How To Create A Marketing Plan For Your SaaS Application

November 16, 2015By
Business Blog Traffic

Do you know how to market your SaaS app?

Creating a new SaaS application is exciting.

There seem to be apps for everything these days, but it doesn’t mean that they’re all good.

We’ve all worked with apps and services that don’t do what they promised or we realize that we don’t really need them.

But we’ve also used apps that really help us with something our life. It could be something that’s fun. It could be something that helps us with our personal life or it could help with our professional life.

The challenge, both for users and for the app owners, is marketing.

Potential users want to know what apps can help them and it’s up to the company to make sure that happens.

That’s where a good marketing plan comes in.

Here are the steps to create a marketing plan for your SaaS application.

Step 1. Target Customer

I think most marketing plans that are successful start with a target customer or target user.

You might not know everything and the customer could change as you get into the venture, but it helps to have a specific person in mind when you’re starting out.

This actually helps with the development of the application in the first place. You likely had someone in mind, perhaps yourself, when you were creating the app and that’s good.

Transfer that information over to your thinking from a marketing perspective. You’ll want to consider all the aspects that make that person tick – who they are, what they like to do, where they work, what they’re interested in, where they spend their time, etc.

Step 2. Long-Term Vision

Next up is something that can easily get overlooked.

It’s important to have a long-term vision for you company and specifically about what you want the company to become. And within this vision is the long-term marketing plan or the strategies you’ll do that will position you to have incoming customers in the long-term.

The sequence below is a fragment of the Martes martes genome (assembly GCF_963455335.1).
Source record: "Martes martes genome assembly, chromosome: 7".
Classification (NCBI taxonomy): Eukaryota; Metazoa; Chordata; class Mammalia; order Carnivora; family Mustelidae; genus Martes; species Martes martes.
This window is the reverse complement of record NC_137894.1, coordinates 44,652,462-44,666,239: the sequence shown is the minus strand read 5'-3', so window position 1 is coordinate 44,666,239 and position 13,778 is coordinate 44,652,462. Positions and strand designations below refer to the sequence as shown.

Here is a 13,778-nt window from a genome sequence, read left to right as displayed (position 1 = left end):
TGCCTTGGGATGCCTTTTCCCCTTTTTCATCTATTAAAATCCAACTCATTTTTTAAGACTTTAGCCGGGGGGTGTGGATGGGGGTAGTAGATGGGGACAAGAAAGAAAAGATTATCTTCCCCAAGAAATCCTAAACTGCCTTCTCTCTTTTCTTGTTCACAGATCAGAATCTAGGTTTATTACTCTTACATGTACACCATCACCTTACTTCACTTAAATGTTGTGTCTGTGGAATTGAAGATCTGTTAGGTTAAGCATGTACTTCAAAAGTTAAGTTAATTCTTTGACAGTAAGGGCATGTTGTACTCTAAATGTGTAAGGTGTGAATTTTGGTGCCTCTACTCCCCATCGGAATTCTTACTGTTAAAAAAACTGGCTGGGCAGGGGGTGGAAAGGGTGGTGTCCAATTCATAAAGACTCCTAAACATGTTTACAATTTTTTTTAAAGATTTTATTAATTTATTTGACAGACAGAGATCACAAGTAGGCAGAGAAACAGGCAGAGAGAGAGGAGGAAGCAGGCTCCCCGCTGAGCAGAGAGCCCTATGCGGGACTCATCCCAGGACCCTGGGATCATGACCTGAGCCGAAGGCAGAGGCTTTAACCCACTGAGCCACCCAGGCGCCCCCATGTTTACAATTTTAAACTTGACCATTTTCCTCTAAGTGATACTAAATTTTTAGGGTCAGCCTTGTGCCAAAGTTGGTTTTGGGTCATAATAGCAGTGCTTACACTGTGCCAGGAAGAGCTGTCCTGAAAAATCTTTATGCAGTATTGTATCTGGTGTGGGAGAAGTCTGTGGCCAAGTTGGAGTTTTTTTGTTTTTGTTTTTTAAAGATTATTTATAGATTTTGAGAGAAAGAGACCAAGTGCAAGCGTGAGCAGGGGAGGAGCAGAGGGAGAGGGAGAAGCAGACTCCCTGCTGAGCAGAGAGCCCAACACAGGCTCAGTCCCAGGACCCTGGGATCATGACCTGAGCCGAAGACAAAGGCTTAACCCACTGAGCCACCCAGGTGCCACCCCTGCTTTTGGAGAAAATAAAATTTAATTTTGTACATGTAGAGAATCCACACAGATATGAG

Usually, long-term sales streams or user acquisition streams take time to build so patience is key.

With any business, there are short-term pressures with sales and user acquisition. That’s good because it can push you to make things happen in the short-term and you’ll probably need to do that in the early stages with things like cold calling and outreach, but while you’re doing that don’t overlook the long-term efforts that will pay off and help alleviate those short-term pressures.

But you’ll never get there if you only focus on getting a sale today and not on building something strong for the future.

Step 3. Sales Process

The next step is determining your sales process.

And you might not know this until you get a few customers. And it might change over time as you learn more with each new customer.

But from the beginning, pay attention and even document the entire process. Note how someone comes to you asking about your SaaS app. Or if you reached out to them document that process and how they reacted.

The sales cycle works from the first point of contact or discovery and moves all the way to the sale.

The way you’ll market to your target customer are determined by your sales cycle.

For some SaaS apps that might be short where a customer sees an ad and thinks that the app sounds good and they download it.